Wednesday, December 1, 2010

Holiday containers



Just a few accents make all the difference

Whoever wrote "Deck the halls with boughs of holly.." must have overlooked the fact that there are also gifts to buy, truckloads of cookies to bake and a never ending stream of visitors at this time of year! As much as we all love the holiday season this extensive 'to do' list can seem a little overwhelming. However, in just a few minutes you can create a simple seasonal container to welcome your guests in style; and you probably have everything you need already at home.
Euphorbia 'Glacier Blue' looks festive with
berries and curly willow branches


Keep things simple. Just one or two key evergreen plants may be all that you need; after that you can cheat! A beautiful variegated holly can stay in a large container all year long and be dressed up according to the season. I simply add cut boughs of evergreens from around the garden such as arborvitae, laurel, box honeysuckle, leucothoe, boxwood and threadleaf false cypress in varying shade of green, supplemented by pine and juniper branches purchased at a local nursery. Push the stems into the soil, water well, and the cut branches will look fabulous for weeks.

Dwarf conifers, Euphorbias (spurge) and variegated Pieris (andromeda) can also serve as the focal point with curly willow or colorful dogwood twigs adding temporary height if needed. The aim is to create a lush look overflowing with assorted evergreens in a variety of colors and textures.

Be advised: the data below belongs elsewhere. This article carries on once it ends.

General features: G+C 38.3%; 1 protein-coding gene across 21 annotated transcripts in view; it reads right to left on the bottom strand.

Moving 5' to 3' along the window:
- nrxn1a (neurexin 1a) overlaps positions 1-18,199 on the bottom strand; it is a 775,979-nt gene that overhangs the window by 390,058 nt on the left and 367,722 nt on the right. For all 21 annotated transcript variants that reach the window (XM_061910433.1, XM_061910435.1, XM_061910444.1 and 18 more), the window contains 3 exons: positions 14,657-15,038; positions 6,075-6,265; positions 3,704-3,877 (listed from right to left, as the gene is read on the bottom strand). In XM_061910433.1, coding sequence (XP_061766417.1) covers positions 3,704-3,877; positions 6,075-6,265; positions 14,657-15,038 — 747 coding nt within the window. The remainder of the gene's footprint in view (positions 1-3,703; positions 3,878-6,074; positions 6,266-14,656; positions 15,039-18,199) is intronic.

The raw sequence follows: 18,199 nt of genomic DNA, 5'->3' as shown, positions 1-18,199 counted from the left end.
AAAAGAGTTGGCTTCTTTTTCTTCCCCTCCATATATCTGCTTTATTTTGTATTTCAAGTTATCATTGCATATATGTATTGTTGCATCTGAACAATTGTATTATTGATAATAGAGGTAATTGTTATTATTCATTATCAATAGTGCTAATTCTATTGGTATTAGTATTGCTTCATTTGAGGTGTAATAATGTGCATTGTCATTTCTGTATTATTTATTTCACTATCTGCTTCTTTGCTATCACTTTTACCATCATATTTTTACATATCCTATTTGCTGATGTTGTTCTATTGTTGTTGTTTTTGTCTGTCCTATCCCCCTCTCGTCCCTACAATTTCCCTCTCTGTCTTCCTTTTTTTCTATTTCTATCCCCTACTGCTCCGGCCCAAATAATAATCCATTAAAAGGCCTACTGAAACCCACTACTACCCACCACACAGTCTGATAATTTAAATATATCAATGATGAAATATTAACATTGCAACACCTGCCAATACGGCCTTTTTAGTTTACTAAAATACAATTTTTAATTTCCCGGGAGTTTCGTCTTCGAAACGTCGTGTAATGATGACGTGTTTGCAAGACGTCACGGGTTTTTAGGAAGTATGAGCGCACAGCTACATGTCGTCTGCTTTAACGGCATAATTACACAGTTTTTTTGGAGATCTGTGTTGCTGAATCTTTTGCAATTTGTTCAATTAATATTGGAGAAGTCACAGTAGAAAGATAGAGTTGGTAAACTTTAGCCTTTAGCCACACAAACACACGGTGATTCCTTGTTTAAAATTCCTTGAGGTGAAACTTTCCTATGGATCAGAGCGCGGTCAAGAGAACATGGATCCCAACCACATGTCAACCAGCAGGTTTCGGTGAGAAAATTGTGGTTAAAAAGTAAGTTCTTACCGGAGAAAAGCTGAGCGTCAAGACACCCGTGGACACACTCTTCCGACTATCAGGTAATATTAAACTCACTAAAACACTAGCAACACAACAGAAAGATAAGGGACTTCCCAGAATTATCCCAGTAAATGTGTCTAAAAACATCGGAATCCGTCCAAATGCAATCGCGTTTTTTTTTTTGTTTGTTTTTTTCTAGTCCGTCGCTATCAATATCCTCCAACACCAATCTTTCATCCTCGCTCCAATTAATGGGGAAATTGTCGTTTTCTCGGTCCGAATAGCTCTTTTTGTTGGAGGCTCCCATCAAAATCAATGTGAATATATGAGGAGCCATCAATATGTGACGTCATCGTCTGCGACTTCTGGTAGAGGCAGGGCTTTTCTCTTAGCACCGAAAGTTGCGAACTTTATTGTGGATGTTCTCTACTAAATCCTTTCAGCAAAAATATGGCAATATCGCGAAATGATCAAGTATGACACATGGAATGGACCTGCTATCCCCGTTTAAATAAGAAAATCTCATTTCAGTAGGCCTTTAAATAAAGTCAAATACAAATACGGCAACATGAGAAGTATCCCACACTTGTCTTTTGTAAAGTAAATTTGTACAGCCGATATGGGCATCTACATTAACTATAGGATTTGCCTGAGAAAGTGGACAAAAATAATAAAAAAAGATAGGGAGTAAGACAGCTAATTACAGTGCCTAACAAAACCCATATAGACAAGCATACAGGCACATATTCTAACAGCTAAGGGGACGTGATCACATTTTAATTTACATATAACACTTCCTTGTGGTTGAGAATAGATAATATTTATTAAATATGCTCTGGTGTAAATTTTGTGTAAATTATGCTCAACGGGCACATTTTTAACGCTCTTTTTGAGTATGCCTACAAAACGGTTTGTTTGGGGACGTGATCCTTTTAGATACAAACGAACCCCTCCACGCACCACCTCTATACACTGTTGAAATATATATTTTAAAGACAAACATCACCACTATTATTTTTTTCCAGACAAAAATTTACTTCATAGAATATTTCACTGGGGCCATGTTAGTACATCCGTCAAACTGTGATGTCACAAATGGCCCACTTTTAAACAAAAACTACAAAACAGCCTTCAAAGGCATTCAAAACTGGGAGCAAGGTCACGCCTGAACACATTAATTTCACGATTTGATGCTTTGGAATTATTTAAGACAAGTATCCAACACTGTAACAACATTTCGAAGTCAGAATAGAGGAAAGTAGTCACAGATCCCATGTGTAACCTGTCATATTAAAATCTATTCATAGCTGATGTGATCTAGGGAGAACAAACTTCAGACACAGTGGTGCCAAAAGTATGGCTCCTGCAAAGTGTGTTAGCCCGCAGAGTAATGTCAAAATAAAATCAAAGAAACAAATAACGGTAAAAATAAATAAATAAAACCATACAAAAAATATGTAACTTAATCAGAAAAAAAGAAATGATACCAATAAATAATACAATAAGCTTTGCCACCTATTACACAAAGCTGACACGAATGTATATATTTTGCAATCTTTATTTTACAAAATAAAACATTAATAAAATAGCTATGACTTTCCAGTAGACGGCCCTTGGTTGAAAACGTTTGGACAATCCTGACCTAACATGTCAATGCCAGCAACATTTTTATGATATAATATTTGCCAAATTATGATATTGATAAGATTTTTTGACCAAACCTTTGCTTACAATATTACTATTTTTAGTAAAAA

Accents in red and silver tied into the clients
interior holiday decorating colors.

Accent the arrangement with pine cones and decorative berried branches. Even artificial berries can be used but don’t do what I did; I used plastic coated berries in an exposed container which received direct rain. The next morning there was a trail of red sludge winding its way down my path. The coloring had washed off and it looked as though I had murdered the plants! Keep ‘indoor’ berries for protected porches!

For the finishing touch, I like to nestle large glass baubles into the foliage in colors which complement any nearby holiday decorations such as door wreaths. Wired ribbon bows, tiny bells, and other seasonal accents can also be added, according to your container location.

Cyclamen need to be in a protected area.
If you prefer a simple, monochromatic look try a silver and white color scheme highlighting the beautiful bold foliage of cyclamen. These will give a stunning display in sheltered areas until the first hard frost. If you ‘plant’ the cyclamen still in their pots, they can be quickly removed and replaced with something else when they finish blooming.

So celebrate the holidays and welcome your guests with simple, well designed containers which still leave you plenty of time to enjoy the season.

(This article has been adapted from one which I originally wrote for the Washington State Nursery and Landscape association in 2009)

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